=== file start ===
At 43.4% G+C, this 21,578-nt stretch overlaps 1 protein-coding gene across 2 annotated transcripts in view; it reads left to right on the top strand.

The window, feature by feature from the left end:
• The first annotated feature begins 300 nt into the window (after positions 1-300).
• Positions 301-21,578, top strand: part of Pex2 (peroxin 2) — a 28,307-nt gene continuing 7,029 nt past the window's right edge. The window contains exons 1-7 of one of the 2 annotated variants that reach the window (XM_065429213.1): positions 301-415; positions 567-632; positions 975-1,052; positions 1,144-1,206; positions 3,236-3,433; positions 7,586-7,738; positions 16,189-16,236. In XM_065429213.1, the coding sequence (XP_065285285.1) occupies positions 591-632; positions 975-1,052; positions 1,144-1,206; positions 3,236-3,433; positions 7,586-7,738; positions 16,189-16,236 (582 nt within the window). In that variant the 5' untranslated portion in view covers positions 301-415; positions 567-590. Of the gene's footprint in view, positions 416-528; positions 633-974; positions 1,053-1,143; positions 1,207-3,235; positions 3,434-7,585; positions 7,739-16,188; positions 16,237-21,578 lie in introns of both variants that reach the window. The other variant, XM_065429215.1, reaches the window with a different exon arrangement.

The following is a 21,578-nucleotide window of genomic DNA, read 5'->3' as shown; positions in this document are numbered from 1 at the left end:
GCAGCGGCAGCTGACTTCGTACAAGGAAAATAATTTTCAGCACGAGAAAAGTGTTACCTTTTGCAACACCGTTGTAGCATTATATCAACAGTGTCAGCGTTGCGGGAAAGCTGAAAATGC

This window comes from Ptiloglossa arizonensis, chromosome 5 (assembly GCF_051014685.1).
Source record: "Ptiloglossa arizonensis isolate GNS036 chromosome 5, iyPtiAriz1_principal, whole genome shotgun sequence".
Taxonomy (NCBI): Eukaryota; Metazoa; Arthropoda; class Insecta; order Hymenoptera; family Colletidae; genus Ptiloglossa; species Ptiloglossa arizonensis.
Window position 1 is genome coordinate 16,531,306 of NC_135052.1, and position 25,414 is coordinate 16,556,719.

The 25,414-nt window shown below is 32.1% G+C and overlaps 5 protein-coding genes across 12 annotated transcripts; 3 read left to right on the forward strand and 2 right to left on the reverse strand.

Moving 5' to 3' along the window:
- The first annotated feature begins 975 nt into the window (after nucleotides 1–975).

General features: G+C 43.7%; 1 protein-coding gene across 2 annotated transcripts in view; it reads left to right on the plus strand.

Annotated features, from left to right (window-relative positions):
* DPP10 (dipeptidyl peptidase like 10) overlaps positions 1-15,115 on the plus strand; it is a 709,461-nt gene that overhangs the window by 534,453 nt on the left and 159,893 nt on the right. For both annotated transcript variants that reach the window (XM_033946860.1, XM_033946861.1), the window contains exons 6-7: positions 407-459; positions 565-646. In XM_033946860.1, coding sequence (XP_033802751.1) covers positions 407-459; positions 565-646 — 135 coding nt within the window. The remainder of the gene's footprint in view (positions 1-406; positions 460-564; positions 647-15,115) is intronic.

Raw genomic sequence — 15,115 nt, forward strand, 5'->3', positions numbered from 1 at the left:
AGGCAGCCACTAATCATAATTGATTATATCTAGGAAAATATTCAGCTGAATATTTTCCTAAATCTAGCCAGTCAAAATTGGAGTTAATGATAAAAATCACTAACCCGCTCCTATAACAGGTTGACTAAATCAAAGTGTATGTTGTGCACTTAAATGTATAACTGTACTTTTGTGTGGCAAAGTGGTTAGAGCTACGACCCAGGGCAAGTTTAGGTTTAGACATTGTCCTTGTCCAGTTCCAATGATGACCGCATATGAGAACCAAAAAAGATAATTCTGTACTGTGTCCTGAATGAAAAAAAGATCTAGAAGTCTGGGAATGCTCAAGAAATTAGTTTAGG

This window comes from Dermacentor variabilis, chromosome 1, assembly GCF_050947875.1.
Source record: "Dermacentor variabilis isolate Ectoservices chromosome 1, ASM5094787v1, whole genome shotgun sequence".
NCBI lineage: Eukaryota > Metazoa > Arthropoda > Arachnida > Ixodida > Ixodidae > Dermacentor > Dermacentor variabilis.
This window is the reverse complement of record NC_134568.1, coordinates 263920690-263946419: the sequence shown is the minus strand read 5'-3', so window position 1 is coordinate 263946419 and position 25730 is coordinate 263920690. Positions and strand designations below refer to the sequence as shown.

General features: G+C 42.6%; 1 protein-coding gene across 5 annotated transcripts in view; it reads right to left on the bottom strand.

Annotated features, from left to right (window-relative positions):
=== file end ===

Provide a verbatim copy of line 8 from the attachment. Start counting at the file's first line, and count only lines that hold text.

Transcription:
Source record: "Ptiloglossa arizonensis isolate GNS036 chromosome 5, iyPtiAriz1_principal, whole genome shotgun sequence".